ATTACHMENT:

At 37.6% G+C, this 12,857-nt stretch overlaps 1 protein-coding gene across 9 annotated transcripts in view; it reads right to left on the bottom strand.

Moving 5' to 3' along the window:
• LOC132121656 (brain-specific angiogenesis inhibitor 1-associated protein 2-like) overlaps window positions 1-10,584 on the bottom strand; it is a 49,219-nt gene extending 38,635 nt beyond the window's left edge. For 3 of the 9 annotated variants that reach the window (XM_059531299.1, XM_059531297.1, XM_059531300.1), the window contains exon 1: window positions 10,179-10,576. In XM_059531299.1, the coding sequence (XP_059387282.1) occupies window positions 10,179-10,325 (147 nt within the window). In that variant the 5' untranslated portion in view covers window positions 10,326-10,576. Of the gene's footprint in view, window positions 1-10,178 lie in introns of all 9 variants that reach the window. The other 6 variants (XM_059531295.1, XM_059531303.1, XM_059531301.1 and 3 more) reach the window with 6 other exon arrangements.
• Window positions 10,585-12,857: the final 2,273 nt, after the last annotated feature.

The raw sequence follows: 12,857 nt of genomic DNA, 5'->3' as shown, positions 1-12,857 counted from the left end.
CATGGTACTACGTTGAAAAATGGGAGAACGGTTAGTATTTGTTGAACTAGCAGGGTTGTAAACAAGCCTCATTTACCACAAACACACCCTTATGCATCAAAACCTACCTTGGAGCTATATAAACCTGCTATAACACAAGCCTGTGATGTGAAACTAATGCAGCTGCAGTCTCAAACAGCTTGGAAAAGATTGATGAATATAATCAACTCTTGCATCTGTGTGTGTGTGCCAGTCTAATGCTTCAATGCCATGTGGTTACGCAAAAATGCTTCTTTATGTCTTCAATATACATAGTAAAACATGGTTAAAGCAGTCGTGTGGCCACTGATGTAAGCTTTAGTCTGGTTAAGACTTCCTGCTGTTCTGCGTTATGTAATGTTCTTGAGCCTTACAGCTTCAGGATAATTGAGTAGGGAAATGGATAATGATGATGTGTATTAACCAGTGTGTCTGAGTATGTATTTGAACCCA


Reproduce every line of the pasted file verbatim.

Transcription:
At 37.6% G+C, this 12,857-nt stretch overlaps 1 protein-coding gene across 9 annotated transcripts in view; it reads right to left on the bottom strand.

Moving 5' to 3' along the window:
• LOC132121656 (brain-specific angiogenesis inhibitor 1-associated protein 2-like) overlaps window positions 1-10,584 on the bottom strand; it is a 49,219-nt gene extending 38,635 nt beyond the window's left edge. For 3 of the 9 annotated variants that reach the window (XM_059531299.1, XM_059531297.1, XM_059531300.1), the window contains exon 1: window positions 10,179-10,576. In XM_059531299.1, the coding sequence (XP_059387282.1) occupies window positions 10,179-10,325 (147 nt within the window). In that variant the 5' untranslated portion in view covers window positions 10,326-10,576. Of the gene's footprint in view, window positions 1-10,178 lie in introns of all 9 variants that reach the window. The other 6 variants (XM_059531295.1, XM_059531303.1, XM_059531301.1 and 3 more) reach the window with 6 other exon arrangements.
• Window positions 10,585-12,857: the final 2,273 nt, after the last annotated feature.

The raw sequence follows: 12,857 nt of genomic DNA, 5'->3' as shown, positions 1-12,857 counted from the left end.
CATGGTACTACGTTGAAAAATGGGAGAACGGTTAGTATTTGTTGAACTAGCAGGGTTGTAAACAAGCCTCATTTACCACAAACACACCCTTATGCATCAAAACCTACCTTGGAGCTATATAAACCTGCTATAACACAAGCCTGTGATGTGAAACTAATGCAGCTGCAGTCTCAAACAGCTTGGAAAAGATTGATGAATATAATCAACTCTTGCATCTGTGTGTGTGTGCCAGTCTAATGCTTCAATGCCATGTGGTTACGCAAAAATGCTTCTTTATGTCTTCAATATACATAGTAAAACATGGTTAAAGCAGTCGTGTGGCCACTGATGTAAGCTTTAGTCTGGTTAAGACTTCCTGCTGTTCTGCGTTATGTAATGTTCTTGAGCCTTACAGCTTCAGGATAATTGAGTAGGGAAATGGATAATGATGATGTGTATTAACCAGTGTGTCTGAGTATGTATTTGAACCCA